Peter Ellis (architect)
Ellis designed Oriel Chambers in 1864 at the corner of Water Street and Covent Garden in Liverpool, considered by many architectural historians to be one of the most influential buildings of its age, a precursor of the modernist style in architecture and one of the earliest attempts to break away from the classical tradition of commercial architecture. It was described by Charles Reilly, Professor of Architecture at Liverpool University as the "oddest building in Liverpool, at once so logical and so disagreeable...as a cellular habitation for the human insect it is a distinct asset to the town," and by Nikolaus Pevsner as "one of the most remarkable buildings of its date in Europe."
Ellis's only other known commission was 16 Cook Street, Liverpool, of 1866. This building has been noted for its "surprisingly modern" spiral staircase, cantilevered out from the main building and clad with sheets of iron and glass.
It is possible that Ellis's career as an architect was adversely affected by criticism of Oriel Chambers, such as that which appeared in The Builder of 16 June 1866, where it was described as a "large agglommeration of protruding plate glass bubbles", a "vast abortion" without any aesthetic qualities.
Although he practised for a further eighteen years after the Cook Street commission, his entry in the 1867 edition of Gore's Directory of Liverpool describes him as both architect and civil engineer. In the 1884 directory the term "civil engineer" precedes "architect", suggesting that architecture became a secondary strand in Ellis's career.
Ellis's work may have influenced that of the American architect John Wellborn Root who came to Liverpool when 16 Cook Street was being constructed. For example, in the Rookery Building, Chicago, Root used a glass and iron spiral staircase similar to that in 16 Cook Street.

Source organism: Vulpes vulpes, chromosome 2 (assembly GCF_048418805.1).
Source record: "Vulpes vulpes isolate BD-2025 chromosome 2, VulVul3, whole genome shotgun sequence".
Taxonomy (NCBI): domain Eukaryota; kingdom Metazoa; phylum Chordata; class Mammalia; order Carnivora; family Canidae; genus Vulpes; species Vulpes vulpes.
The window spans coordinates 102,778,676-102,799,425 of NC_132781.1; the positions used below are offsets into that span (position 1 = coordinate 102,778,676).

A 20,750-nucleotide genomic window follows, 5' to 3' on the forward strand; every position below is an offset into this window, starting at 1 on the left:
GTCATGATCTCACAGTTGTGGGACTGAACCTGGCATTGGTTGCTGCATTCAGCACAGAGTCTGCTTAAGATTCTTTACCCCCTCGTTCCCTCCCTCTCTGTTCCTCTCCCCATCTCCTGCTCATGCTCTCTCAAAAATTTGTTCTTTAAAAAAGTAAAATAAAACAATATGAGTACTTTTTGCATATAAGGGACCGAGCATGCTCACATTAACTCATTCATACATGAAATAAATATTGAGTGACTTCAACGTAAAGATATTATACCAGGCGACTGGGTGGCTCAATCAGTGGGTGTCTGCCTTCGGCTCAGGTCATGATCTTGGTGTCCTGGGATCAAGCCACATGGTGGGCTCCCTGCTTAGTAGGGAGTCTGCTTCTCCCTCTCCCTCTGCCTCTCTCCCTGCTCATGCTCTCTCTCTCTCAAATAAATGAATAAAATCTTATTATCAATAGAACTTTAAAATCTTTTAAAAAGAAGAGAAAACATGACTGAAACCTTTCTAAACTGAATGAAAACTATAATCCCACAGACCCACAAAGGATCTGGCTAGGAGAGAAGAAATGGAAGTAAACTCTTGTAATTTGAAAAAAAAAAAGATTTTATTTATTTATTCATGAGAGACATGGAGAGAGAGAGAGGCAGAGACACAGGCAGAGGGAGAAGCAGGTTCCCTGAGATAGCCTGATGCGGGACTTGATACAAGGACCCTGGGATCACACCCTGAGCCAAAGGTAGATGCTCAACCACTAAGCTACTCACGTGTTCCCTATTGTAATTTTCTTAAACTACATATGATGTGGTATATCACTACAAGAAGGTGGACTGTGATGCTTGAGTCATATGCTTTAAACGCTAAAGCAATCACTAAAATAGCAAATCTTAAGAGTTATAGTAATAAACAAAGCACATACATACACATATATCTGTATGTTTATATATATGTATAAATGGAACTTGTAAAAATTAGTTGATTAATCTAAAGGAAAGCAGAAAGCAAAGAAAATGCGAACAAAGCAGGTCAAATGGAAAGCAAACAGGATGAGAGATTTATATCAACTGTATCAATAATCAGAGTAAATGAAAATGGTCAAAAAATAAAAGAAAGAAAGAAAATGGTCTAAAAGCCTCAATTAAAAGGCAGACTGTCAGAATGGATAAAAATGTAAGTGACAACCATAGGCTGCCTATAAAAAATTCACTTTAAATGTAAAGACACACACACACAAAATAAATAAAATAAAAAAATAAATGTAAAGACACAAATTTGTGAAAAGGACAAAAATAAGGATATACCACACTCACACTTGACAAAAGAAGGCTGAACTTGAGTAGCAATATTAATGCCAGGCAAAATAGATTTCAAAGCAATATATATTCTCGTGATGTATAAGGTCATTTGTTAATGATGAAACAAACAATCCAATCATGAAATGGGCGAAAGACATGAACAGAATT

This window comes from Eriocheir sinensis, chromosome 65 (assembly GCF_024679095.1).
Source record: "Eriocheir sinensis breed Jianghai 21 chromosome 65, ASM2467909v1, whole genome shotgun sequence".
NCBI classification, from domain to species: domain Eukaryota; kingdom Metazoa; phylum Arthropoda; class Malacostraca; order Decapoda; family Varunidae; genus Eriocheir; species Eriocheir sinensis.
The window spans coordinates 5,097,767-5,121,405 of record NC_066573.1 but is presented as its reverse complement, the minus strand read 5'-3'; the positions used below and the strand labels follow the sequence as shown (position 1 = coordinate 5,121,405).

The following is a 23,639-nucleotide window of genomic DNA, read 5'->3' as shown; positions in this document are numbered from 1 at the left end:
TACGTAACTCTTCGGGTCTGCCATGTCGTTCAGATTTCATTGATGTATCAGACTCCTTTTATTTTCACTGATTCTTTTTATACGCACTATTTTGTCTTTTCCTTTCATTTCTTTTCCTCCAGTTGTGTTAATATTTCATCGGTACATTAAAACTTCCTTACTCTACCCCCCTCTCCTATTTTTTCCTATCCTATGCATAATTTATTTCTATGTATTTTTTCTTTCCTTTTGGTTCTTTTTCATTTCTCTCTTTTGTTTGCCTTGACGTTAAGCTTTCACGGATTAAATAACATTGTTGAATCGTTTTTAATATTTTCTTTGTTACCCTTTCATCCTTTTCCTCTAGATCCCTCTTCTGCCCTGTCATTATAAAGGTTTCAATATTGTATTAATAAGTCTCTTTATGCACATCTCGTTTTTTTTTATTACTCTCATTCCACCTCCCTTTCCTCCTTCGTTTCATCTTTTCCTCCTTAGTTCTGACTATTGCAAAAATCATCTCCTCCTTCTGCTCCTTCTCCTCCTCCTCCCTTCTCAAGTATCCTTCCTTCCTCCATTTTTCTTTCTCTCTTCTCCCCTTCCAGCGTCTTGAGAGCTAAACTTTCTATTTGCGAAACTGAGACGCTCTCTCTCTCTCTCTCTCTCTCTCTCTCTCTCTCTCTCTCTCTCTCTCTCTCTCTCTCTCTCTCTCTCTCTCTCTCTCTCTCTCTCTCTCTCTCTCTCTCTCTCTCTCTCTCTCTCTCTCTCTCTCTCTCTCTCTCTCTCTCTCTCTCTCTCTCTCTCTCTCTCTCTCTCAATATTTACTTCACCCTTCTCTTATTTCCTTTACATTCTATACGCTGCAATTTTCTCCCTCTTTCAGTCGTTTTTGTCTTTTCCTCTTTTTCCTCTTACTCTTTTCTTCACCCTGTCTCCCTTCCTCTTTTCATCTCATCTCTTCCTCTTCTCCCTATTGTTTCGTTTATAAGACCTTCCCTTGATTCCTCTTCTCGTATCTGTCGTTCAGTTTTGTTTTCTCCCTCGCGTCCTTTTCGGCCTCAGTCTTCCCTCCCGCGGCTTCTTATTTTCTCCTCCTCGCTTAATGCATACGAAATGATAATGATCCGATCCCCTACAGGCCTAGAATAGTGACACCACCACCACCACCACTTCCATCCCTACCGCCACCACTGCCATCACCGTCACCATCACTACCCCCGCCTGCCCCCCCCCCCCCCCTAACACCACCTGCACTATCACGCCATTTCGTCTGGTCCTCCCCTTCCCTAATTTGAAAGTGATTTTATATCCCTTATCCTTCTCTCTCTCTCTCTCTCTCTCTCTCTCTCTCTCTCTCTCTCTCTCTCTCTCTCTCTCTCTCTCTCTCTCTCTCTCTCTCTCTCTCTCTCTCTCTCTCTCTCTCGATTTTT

Quentin Hughes has suggested that Ellis's career would have been very different if, like Root, he had gone to Chicago where his use of oriel windows to provide interior daylighting was adopted and exploited by American architects.
- Ellis' obituary appeared in the Liverpool Daily Post, October 21, 1884.
- Peter Ellis, of Liverpool, architect of Oriel Chambers and 16 Cook Street. 1804-1884, Architectural Review vol. 119, 1956 May, pp. 268-270 (also in: Architectural History vol. 1, 1958, pp. 84-90, 91-94, and Architectural Forum vol. 123, no. 4, 1965 Nov., p. 48-51).
- Adam Caruso, in: Mario Rinke, Joseph Schwartz (eds.), Before steel. The introduction of structural iron and its consequences, Niggli publishers, 2010.
- Q. Hughes, Seaport, Bluecoat Press, 1993, pp. 59-60.
- C. Reilly, Some Liverpool Streets and Buildings in 1921, Liverpool Daily Post and Echo, 1921, pp. 40-41
- R. Pollard and N. Pevsner, The Buildings of England - Lancashire: Liverpool and the South-West. Yale University Press, 2006, p.342.
- Hughes, p,65.
- Hughes, p.62.
- Hughes, p.63
- Q. Hughes, Liverpool - City of Architecture, Bluecoat Press, 1999, p.87.
- Q. Hughes, review of Carl W.Condit, A History of Commercial and Public Buildings in the Chicago Area 1875-1925, in Town Planning Review, 36(4), January 1966, p. 294.
- Adam Caruso on the impact of Liverpool’s pioneering Ellis Buildings, bdonline, 8 January 2010.